Hospital emergency rooms are often busy places. People come to the emergency room (or ER) with problems that are sudden or potentially severe enough to cause disability, death, or other serious consequences. These include heart attacks, strokes, asthma flare-ups, injuries, and mental or emotional issues.
Understanding how doctors, nurses, and other providers offer care in the ER will help you get the best treatment possible at your next visit.
When you arrive
When you come to the ER, a staff member – typically a nurse – will examine you to get a sense of the severity of your illness or injury. This process is called triage. It allows providers to quickly start treating the more serious cases. The triage provider will likely:
- Ask you about your symptoms
- Discuss your history of medical problems, whether you have allergies, and what medications you’re currently taking
- Measure your vital signs such as your temperature, pulse, and blood pressure
This step only takes place if you come to the ER on your own or a friend or family member brings you. You’ll be treated more quickly if you’re unconscious or arrive by ambulance.
Getting into the system
If your illness or injury doesn’t require immediate treatment, you may register at this point. This requires giving an ER staff member your name, address, and other basic information, along with your health insurance information. (If you don’t have insurance, hospitals are required to still provide emergency care.)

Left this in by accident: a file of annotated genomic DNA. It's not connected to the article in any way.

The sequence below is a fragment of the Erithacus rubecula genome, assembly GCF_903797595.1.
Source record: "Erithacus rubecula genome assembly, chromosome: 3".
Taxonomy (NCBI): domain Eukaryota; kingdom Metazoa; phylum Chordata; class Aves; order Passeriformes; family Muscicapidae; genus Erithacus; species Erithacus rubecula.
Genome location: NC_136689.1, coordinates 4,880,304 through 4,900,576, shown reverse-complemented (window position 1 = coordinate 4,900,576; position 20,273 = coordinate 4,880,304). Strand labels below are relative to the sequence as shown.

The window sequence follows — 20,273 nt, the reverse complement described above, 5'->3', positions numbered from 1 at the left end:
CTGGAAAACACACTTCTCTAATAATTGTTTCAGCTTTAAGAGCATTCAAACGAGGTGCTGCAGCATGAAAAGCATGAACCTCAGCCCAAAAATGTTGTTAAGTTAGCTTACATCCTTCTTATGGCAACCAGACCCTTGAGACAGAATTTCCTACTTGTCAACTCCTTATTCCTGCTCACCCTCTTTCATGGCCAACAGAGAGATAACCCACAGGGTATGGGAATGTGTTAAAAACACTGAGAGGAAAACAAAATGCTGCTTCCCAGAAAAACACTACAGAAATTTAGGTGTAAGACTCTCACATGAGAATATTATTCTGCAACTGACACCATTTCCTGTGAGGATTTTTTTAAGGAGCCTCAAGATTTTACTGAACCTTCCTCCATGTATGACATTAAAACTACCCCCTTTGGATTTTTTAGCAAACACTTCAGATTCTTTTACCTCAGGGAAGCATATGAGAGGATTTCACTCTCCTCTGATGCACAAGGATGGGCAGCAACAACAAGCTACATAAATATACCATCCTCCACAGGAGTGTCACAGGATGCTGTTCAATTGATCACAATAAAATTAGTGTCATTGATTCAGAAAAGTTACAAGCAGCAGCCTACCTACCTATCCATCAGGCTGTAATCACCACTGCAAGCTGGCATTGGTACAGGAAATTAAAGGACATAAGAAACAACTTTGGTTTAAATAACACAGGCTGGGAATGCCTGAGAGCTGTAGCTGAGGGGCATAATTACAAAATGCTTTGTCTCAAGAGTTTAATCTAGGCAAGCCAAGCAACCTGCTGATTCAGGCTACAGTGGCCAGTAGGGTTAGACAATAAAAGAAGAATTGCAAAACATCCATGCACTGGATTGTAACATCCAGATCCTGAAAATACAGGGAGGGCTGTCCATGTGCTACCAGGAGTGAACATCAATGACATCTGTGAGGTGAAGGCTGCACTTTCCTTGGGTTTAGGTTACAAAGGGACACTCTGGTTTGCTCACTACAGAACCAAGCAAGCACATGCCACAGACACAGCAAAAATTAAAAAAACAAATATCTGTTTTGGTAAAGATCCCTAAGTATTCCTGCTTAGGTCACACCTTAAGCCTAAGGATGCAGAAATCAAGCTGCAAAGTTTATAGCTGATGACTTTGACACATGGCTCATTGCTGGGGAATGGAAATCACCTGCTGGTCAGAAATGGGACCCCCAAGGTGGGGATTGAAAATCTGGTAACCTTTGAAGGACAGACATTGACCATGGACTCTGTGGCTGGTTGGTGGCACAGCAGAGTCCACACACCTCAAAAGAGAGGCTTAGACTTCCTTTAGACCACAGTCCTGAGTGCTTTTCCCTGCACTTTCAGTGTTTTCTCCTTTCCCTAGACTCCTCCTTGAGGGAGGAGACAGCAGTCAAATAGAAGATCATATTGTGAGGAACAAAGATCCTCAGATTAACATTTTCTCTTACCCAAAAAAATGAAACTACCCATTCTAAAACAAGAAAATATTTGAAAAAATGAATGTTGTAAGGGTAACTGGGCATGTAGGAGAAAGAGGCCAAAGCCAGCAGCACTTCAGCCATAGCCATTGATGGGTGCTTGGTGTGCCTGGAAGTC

Waiting to see a doctor
ERs provide treatment first to the people who are sickest or most badly hurt. So people who arrived after you may get to see a medical provider before you if they’re in more serious condition. In the meantime, visitors to the ER remain in a waiting room.
If your symptoms are growing worse while you’re in the waiting room, be sure to let the triage nurse know.
An ER doctor – or other specialist in the hospital who may be consulted for your case - will examine you to diagnose and treat your health problem. Depending on your illness or injury, this may involve:
- Blood tests
- Imaging tests such as an X-ray, MRI, or CT scan
- Tests to see how well your heart is working
The emergency room doctor may provide a treatment for your problem – such as a cast for a broken bone or a medication for an illness – and discharge you so you can return home. But if you have a serious issue that needs more monitoring and treatment, you may be admitted to the hospital.
The staff of specialty physicians and emergency health care professionals at West Hills Hospital & Medical Center serves the community around the clock. You can learn more about our advanced and comprehensive emergency care services by calling (818) 676-4321 today. You can also get our emergency room wait times sent directly to your mobile phone by texting ‘ER’ to 23000 and responding with your West Hills zip code.